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Agile means literally nothing and everything, and that's alright

Doug McDonald
・4 min read

Recently Theo Bendixson wrote Agile is literally meaningless and one my colleagues Conrad Jackson wrote a reply Agile is Thai street food

This post explains why they're both right, and wrong at the same time.


So first off, why does Agile mean "literally nothing"?

As engineers, we're predisposed to solve problems and we believe all problems can be solved with logical thought. Our typical process might go something like this.

  • "What's the big problem" (Agile)
  • "How can I break it down?" (Artefacts and Ceremonies)
  • "How can I solve the smaller problems" (Do the ceremonies and produce the artefacts to perfection)

There are two main issues with kind of approach, firstly Agile is not the problem to be solved and secondly our mental model of what Agile is, is wrong.

When we try to treat to Agile as a problem to be solved, our goal tends to turn to doing Agile "right".

"If only we can Agile perfectly, our software development issues will go away!"

We seek perfection and attribute success to following a strict set of Agile rules.

  • "I must do standup's"
  • "T-shirt sizing estimates are crucial"
  • "We're not succeeding if we don't have sticky notes on a whiteboard"

Our analytical minds crave structure and our humanity causes us to gravitate to the path of least resistance, we find it easier to follow than to lead, so we observe other teams, we research and we imitate what we perceive the perfect implementation of a process might look like without really considering the root cause of why we might be trying to use that process in the first place.

Agile is like music, I might not like Stormzy's music but there's no doubt he's successful. If I am a musician I'm not likely to be successful in my own right by playing covers, even covers from a successful artist. This is especially true if the artists genre doesn't match mine.

The second problem is that our mental model of what Agile "is" tends to be built partly from knowledge in the head (what we've read, researched and been taught) and partly from knowledge in the world (our local bias' and experiences).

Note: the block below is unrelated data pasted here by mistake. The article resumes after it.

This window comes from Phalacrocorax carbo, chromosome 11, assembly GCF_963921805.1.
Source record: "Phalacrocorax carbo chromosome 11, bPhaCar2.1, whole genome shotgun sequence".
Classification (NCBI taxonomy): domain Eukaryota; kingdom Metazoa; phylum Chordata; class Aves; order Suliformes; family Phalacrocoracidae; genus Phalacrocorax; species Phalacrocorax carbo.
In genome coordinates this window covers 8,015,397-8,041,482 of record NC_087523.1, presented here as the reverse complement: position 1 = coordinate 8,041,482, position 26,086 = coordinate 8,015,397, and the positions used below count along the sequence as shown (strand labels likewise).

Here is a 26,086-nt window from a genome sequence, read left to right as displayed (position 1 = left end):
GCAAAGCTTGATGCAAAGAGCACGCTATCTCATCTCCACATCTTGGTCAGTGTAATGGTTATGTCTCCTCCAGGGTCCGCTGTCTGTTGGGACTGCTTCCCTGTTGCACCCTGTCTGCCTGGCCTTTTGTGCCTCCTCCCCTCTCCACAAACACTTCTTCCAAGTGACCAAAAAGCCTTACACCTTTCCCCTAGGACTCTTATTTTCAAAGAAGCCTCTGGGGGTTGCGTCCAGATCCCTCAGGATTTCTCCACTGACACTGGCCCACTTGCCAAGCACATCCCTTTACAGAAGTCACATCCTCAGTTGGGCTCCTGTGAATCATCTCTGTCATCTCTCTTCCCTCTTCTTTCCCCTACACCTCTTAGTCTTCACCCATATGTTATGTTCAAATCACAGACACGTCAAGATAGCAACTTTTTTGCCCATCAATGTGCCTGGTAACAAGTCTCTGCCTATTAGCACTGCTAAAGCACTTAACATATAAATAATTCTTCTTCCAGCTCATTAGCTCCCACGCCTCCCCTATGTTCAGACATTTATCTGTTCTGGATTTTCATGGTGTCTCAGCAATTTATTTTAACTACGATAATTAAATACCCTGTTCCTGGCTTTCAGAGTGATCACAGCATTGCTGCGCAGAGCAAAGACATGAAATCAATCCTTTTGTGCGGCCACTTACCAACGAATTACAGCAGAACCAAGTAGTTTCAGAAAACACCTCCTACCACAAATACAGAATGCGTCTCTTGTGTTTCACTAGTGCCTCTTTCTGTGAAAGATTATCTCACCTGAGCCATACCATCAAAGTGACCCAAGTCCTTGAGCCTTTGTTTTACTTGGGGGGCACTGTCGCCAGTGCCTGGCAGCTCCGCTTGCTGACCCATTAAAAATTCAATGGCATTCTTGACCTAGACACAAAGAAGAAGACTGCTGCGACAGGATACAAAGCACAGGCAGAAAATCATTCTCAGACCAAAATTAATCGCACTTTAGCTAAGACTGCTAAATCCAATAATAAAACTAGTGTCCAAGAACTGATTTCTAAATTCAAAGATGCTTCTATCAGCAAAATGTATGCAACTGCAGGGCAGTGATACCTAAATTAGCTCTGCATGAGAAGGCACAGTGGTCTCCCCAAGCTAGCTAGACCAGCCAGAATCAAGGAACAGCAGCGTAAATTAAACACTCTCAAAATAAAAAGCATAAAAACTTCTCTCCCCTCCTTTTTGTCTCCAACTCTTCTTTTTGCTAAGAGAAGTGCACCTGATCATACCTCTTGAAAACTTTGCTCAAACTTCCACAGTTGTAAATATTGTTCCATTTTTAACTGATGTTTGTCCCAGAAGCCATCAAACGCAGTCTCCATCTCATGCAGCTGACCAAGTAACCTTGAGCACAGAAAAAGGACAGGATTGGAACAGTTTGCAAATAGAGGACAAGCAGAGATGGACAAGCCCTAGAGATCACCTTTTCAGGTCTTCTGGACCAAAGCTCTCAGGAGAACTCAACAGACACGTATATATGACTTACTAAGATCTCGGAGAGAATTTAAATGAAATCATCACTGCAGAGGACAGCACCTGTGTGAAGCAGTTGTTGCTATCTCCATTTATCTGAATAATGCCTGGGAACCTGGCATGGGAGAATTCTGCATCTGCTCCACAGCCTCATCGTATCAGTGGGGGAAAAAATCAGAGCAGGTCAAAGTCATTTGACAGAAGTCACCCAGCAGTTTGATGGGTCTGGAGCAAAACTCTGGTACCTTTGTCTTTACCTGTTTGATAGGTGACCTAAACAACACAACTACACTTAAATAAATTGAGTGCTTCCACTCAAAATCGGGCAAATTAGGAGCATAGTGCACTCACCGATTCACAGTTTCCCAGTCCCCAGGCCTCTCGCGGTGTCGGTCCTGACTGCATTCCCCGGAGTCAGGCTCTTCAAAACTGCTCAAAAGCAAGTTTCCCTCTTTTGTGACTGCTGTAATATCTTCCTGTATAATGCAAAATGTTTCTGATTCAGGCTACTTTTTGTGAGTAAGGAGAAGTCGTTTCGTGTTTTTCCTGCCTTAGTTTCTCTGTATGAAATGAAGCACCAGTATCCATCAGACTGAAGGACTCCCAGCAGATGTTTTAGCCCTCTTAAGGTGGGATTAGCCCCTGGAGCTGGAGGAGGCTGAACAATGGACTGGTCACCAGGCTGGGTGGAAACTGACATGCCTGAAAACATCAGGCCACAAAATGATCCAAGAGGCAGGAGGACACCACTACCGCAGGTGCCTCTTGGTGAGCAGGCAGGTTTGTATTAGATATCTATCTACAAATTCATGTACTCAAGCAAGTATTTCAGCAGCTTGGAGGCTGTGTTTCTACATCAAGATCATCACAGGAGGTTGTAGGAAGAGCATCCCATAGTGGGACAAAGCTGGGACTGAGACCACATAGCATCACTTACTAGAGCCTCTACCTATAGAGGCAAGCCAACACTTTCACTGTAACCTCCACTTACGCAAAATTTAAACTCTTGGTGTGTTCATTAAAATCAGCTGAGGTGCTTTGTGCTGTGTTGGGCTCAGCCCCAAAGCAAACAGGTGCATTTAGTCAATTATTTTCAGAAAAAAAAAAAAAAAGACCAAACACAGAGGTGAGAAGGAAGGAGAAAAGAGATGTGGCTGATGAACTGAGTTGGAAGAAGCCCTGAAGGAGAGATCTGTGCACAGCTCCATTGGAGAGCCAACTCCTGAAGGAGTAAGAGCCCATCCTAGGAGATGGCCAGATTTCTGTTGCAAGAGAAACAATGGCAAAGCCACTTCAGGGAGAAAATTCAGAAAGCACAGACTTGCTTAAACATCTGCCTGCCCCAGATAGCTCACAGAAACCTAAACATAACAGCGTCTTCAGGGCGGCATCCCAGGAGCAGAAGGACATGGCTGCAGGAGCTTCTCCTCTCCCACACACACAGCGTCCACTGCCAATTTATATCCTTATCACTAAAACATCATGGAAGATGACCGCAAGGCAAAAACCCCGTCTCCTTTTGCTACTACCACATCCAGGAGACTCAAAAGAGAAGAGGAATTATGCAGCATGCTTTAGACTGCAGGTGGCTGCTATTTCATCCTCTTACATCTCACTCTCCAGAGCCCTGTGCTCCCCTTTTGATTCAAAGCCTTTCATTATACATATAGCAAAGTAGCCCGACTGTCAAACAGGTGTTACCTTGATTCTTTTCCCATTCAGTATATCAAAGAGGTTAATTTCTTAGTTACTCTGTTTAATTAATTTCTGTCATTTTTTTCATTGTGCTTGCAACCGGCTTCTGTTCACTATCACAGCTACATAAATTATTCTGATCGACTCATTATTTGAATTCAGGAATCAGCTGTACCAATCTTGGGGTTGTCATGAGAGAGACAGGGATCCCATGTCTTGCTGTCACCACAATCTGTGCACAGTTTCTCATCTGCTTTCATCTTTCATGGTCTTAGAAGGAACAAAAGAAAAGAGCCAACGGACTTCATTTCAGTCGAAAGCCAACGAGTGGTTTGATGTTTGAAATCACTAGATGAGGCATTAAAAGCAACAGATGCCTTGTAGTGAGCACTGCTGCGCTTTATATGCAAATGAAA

What this ends up with is a model comprised from a huge matrix of tools and techniques with no context; taken from other teams, other cultures other times and find this hard to organise and reason with sometimes our own experiences conflict with what we think we should do. We don't know what we should do, we want a clear defined path to follow and there isn't one.

This is why Agile means "literally nothing", Agile is not a thing which has a single defined implementation, if we think about as a tangible entity to be caught and tamed and our brains don't like that.


The human brain doesn't like ambiguity and uncertainty. Cognitive friction is increased if we have a huge range of options to choose from and it takes us a long time to choose an approach (Hicks Law), sometimes causing us to stagnate through procrastination.

This is because as Conrad writes Agile is not something to do "right" in a universal sense, Agile is everything you do within a set of guiding principals in order to find your own path with the goal of developing a set of processes which work for your team, project and culture.

Theo is also right, if we're not talking about the same Agile, conflicts can occur if the communication paths aren't clear about what we our goals are and what we mean. However, this is avoided if we followed the first Agile manifesto item:

Individuals and interactions over processes and tools.

However if Theo is finding Agile meaning nothing, perhaps it's this expectation that we can quantify a principle through a specific process that's the real problem.

Gestalt design principles talk about figure/ground and often use images like this to demonstrate the principle.

The human visual system will (almost arbitrarily) see either two faces, or a vase. What's interesting is that both exist in the image depending on which colour you consider the figure and which the ground.
What's more interesting is once you know both exist, you can switch your interpretation easily, what's even more interesting is that whilst your default visual preference is for one or the other pretty much randomly, I could influence you to see one or the other if I had spoken very deliberately about the many faces of Agile before introducing the image.

What I'm trying to illustrate is that many simple objects have multiple interpretations and trying to insist that it's one thing or another is futile, Agile is the same.

This is why Agile means everything, the processes are an interpretation, it's not what others do, it's not specific ceremonies, your not doing it wrong if don't do what everyone else seems to do, it is everything you're doing if your considering the principles not just when writing software, but also when you're thinking about things, talking to people or managing the work, it's a mindset.


This is why Agile means literally nothing, and everything at the same time and that's alright!

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